As good as cash: The business case for investing in a loyalty program with cents-per-gallon savings

A cents-per-gallon currency drives frequent redemptions.

Jeff Hassman, CMO at Excentus

 

One of the most critical elements in any loyalty program is the currency used to account for member equity – specifically, the value that currency represents to program members. The reason for this is straightforward: the more valuable members perceive a loyalty currency to be, the more willing they are to earn and redeem through the program, and ultimately spend with the brand.

In short, an optimized rewards currency = higher revenues. When it comes to loyalty program design, this equation shouldn’t be overlooked.

Finding the Right Currency

 

Of course, there’s the small matter of identifying the currency that consumers will value most. Some businesses’ loyalty programs are inextricably tied to a very specific type of currency – think airline frequent flier programs and miles, for instance – but for many businesses there is a choice to be made. Retailers in particular have a seemingly endless array of options, ranging from cash-back to “points” earned toward free or discounted merchandise.

But of all of these options, our new research report – The Road to Rewards 2017 – revealed that a loyalty program that helps its members save on the cost of gas is more appealing than any program reward. Programs that leverage cents-per-gallon discounts saw a 10% growth in 2016 and 2017. 64% of the members stated that they joined their preferred loyalty programs for the opportunity to save on fuel costs, an increase over 59% in 2016 and 54% in 2015.

That’s the 3rd consecutive year that fuel savings has been chosen as the #1 rewards currency – preferred even more than cash-back rewards. When asked “Which type of reward do you currently earn?”, 39% of respondents cited fuel-savings rewards, with cash-back in 2nd place at 35% (other rewards identified were related to flexible retail and c-store redemptions).

The conclusion suggested by these findings may be surprising: that discounts at the pump are at least equivalent to actual cash in the perception of the consumer. In part, this is because fuel is a predictable, consistent and repeated expense, so therefore any savings realized on fuel purchases are more tangible than “points,” and more immediately viable than longer-accruing currencies.

The Multiplier Effect

 

Fuel savings rewards can compound their own value with c-store and retail offers – both also ranking in the top four preferred rewards by program members. That gives a well-crafted loyalty program, with a cents-per-gallon currency at its center, the ability to significantly change consumer behaviors with accelerated value through an integrated, multi-faceted strategy.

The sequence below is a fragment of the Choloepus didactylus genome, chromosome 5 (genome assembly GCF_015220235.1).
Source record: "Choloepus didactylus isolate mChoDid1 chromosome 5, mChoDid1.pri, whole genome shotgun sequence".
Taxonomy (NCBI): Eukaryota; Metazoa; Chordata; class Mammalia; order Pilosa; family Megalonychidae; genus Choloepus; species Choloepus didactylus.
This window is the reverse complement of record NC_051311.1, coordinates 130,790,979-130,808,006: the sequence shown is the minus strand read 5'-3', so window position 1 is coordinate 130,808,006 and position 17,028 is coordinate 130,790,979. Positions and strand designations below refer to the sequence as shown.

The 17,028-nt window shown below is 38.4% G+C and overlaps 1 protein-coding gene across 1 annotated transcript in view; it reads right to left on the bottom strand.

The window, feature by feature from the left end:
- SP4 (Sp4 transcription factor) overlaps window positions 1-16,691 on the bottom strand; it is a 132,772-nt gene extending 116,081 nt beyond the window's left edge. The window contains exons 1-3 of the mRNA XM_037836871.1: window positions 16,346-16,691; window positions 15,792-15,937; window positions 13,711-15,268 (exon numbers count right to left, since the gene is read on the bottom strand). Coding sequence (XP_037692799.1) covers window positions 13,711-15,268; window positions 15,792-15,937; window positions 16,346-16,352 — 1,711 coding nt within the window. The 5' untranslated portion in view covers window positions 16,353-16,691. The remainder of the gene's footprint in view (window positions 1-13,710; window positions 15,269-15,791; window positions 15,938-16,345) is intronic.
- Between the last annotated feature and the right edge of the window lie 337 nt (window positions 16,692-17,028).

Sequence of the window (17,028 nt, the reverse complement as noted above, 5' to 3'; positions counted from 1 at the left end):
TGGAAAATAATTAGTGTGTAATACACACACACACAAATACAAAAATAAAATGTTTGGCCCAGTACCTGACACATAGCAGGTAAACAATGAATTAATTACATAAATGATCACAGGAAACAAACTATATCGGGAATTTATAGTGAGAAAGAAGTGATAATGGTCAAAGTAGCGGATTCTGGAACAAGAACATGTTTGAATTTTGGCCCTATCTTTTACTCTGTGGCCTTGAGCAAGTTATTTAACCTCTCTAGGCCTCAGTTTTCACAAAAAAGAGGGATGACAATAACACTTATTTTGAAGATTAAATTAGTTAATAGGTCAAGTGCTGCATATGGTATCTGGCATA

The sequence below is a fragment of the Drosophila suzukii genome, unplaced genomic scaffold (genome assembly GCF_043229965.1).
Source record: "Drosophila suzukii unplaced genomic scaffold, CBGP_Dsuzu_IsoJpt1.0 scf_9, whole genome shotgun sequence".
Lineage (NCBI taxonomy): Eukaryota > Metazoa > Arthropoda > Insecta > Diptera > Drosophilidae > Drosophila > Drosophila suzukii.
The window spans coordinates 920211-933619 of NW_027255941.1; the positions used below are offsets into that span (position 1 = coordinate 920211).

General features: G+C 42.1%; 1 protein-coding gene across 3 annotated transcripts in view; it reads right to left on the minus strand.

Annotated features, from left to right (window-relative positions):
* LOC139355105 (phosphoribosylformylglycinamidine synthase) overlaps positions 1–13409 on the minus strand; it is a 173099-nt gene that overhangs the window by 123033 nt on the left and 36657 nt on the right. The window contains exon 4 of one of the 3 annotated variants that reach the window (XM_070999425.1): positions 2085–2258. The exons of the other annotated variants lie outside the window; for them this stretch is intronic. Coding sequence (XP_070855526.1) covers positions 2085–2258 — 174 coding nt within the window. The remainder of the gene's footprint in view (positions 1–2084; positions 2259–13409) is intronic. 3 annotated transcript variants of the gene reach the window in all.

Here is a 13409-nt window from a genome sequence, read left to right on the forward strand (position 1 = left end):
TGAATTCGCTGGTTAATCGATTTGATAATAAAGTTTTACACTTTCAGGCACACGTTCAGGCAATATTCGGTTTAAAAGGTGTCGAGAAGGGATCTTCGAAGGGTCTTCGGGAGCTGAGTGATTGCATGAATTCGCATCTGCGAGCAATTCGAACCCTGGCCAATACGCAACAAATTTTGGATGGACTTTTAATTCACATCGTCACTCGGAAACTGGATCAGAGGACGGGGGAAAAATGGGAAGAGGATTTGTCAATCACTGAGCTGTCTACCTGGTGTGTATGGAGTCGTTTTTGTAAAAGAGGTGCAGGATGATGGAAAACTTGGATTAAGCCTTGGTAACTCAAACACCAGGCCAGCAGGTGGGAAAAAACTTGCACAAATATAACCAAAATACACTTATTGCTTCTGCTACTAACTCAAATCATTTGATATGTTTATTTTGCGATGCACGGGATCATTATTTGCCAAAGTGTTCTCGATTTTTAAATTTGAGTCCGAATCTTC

Another benefit of a cents-per-gallon currency is that it drives frequent redemptions due to rapid gas consumption. And frequent redemptions lead to ongoing engagement, traffic and repeat purchases. Couple that with a compelling value proposition at the c-store & retail level and there are ample opportunities to increase average transaction value, frequency of purchases and overall average CLV (customer lifetime value). For example: When a member redeems his or her cost savings at the pump, a brand might offer them a double rewards bonus for any purchases made in the c-store, driving foot traffic from the forecourt to the store and multiplying the single-visit value of the offer.

This sort of compound effect can be realized again and again, as an additional benefit of a fuel-rewards value proposition is that even in a market where gas prices may drop, 58% of those surveyed say they would still prefer to save on the cost for fuel. This also indicates the resiliency of the currency even in the face of oil market volatility.

Whereas different types of loyalty program currencies may be right for different businesses, there is a clear effectiveness differential when it comes to cents-per-gallon savings, particularly for retailers and c-store operators. Our research indicates that this currency is highly valued by consumers, is perceived as comparable to cash, and can be easily compounded by other offers and a well-executed loyalty strategy. Add to that its resilience and staying power as a currency, and cents-per-gallon discounts are clearly a viable loyalty proposition for most brands. Is your brand a candidate for this solution?

To learn more about cents-per-gallon savings and why c-store shoppers prefer it as a loyalty currency, download The Road to Rewards 2017 report today.

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